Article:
Just to give you an example of the kind of wild swing the sort of work a freelancer might do, here’s a list of the types of projects I’ve done or am doing in the last 12 months: magazine illustrations, book illustrations, comic books, TV animation character design, product art for posters, T shirts and other merchandise, illustration for smartphone/tablet apps and assorted other jobs. In the past I’ve done character designs for CGI animation for films, concept drawings for toys and other products, storyboards for commercials and films, art for advertisements from prints to billboards, products labels, CD covers, art for computer games, movies posters, and many other diverse projects. As I write this I am working on, among other things, a 44 page comic book for an independent publisher and doing the art for a birthday party invitation. That last one may seem odd but “odd” is the name of the game these days. Actually it’s no ordinary birthday party, it’s for a big media mogul who has bands like AC/DC play his birthday party and hires MAD Magazine illustrators to do his invitations. That’s a great example of the weirdness of making a living as a freelancer… if they pays you da money you does da drawrings.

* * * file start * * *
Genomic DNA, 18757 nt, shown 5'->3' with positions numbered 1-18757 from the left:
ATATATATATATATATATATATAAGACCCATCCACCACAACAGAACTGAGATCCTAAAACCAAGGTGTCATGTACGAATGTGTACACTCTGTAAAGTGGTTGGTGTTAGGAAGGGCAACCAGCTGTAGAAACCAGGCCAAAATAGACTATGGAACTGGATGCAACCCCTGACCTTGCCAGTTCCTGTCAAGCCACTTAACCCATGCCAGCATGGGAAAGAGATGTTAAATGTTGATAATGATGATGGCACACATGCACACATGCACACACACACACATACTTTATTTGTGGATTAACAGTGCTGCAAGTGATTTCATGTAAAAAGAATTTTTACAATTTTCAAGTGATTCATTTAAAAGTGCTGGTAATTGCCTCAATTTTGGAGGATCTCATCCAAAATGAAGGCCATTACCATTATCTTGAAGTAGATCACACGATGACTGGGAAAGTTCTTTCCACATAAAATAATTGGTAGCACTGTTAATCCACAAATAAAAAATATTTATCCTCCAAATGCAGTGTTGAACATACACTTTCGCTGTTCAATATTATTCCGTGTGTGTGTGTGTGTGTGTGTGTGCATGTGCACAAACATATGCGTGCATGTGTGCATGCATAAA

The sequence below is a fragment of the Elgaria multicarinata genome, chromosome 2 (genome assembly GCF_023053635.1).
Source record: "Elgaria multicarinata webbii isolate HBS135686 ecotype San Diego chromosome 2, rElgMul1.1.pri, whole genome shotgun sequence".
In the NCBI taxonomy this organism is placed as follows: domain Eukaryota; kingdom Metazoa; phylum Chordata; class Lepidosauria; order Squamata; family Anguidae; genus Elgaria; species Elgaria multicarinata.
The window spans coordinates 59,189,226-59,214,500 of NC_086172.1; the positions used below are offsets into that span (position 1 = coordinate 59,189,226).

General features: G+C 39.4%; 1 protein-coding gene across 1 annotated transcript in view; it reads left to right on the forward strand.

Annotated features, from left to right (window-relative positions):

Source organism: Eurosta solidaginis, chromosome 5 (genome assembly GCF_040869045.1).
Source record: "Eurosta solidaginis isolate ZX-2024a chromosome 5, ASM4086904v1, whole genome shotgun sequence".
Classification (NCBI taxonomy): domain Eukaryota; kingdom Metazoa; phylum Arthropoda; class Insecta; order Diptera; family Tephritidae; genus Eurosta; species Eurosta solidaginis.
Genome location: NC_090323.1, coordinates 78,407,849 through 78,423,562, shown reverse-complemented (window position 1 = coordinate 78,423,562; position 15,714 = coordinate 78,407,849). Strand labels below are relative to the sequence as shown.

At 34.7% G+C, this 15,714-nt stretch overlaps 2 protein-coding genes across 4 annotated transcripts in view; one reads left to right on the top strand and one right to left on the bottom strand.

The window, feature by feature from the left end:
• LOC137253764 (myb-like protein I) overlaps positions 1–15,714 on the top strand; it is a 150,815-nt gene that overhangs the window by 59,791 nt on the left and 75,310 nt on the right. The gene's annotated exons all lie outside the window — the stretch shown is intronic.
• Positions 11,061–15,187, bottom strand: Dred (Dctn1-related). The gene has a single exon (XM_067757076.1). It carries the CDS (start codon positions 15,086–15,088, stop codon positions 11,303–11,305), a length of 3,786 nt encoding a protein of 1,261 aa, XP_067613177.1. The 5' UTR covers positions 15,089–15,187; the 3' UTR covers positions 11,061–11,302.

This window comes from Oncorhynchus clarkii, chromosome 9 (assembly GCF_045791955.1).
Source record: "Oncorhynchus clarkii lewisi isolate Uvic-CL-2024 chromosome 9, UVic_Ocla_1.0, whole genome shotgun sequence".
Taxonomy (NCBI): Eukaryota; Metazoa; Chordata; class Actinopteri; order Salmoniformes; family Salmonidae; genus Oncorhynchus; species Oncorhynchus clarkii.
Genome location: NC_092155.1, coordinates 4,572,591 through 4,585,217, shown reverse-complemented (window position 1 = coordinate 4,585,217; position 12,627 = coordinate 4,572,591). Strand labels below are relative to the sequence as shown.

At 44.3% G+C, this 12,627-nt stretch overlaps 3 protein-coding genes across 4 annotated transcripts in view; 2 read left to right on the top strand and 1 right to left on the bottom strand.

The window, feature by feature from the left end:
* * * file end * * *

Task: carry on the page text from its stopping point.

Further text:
Another avenue that is becoming an important part of being a freelancer is concept art. More and more jobs I do these days do not involve my finished art being the end result, but rather being part of a larger process. Doing concept drawings for products, commercials, and TV and movies has become a big part of many freelancer’s source of income. I recently explored the possibility of getting an illustration “rep” and had a conversation with an agent from one of the biggest rep firms in the business, Gerald and Cullen Rapp. He told me that much of the work they get for their artists these days involves concepts and visual design rather than finished art. This issue’s cover story (meaning The Cartoon!st) features a cartoonist whose bread and butter is that sort of work, Cedric Hohnstadt. His career trajectory is another excellent example of how traditional illustration is evolving into work that is part of a multimedia creative universe. Like most forms of creative work, freelance illustration is experiencing a tectonic shift right now, but also a renaissance. The demand for art and the people who create it isn’t going away. If anything, it’s increasing. What’s changing in the way it’s used, who wants it and how those people find the creators they are looking for.